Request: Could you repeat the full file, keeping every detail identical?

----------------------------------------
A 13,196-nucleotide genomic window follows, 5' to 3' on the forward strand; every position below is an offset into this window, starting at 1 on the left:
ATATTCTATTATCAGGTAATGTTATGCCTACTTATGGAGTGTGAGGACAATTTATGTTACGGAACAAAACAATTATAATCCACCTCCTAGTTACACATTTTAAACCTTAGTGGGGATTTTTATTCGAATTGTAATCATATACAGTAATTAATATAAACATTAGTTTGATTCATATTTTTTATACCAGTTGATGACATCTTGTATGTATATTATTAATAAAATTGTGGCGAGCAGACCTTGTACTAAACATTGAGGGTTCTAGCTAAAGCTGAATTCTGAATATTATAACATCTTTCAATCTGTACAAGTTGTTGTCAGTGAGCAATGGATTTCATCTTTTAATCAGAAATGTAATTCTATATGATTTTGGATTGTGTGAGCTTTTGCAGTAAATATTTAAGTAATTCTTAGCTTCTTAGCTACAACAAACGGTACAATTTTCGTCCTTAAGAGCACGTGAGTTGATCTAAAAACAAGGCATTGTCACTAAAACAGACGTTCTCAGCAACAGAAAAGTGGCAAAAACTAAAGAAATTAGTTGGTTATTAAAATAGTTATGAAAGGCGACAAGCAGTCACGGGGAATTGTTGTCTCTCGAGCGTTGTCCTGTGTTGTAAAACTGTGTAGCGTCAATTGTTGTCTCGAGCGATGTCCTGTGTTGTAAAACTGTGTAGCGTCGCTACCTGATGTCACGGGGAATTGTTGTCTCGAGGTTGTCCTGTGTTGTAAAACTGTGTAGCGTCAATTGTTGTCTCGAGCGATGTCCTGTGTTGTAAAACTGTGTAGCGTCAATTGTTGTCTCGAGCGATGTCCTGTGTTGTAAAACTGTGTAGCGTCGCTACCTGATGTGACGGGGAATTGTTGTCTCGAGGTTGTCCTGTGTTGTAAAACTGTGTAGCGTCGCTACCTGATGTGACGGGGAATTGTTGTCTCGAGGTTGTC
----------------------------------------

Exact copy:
A 13,196-nucleotide genomic window follows, 5' to 3' on the forward strand; every position below is an offset into this window, starting at 1 on the left:
ATATTCTATTATCAGGTAATGTTATGCCTACTTATGGAGTGTGAGGACAATTTATGTTACGGAACAAAACAATTATAATCCACCTCCTAGTTACACATTTTAAACCTTAGTGGGGATTTTTATTCGAATTGTAATCATATACAGTAATTAATATAAACATTAGTTTGATTCATATTTTTTATACCAGTTGATGACATCTTGTATGTATATTATTAATAAAATTGTGGCGAGCAGACCTTGTACTAAACATTGAGGGTTCTAGCTAAAGCTGAATTCTGAATATTATAACATCTTTCAATCTGTACAAGTTGTTGTCAGTGAGCAATGGATTTCATCTTTTAATCAGAAATGTAATTCTATATGATTTTGGATTGTGTGAGCTTTTGCAGTAAATATTTAAGTAATTCTTAGCTTCTTAGCTACAACAAACGGTACAATTTTCGTCCTTAAGAGCACGTGAGTTGATCTAAAAACAAGGCATTGTCACTAAAACAGACGTTCTCAGCAACAGAAAAGTGGCAAAAACTAAAGAAATTAGTTGGTTATTAAAATAGTTATGAAAGGCGACAAGCAGTCACGGGGAATTGTTGTCTCTCGAGCGTTGTCCTGTGTTGTAAAACTGTGTAGCGTCAATTGTTGTCTCGAGCGATGTCCTGTGTTGTAAAACTGTGTAGCGTCGCTACCTGATGTCACGGGGAATTGTTGTCTCGAGGTTGTCCTGTGTTGTAAAACTGTGTAGCGTCAATTGTTGTCTCGAGCGATGTCCTGTGTTGTAAAACTGTGTAGCGTCAATTGTTGTCTCGAGCGATGTCCTGTGTTGTAAAACTGTGTAGCGTCGCTACCTGATGTGACGGGGAATTGTTGTCTCGAGGTTGTCCTGTGTTGTAAAACTGTGTAGCGTCGCTACCTGATGTGACGGGGAATTGTTGTCTCGAGGTTGTC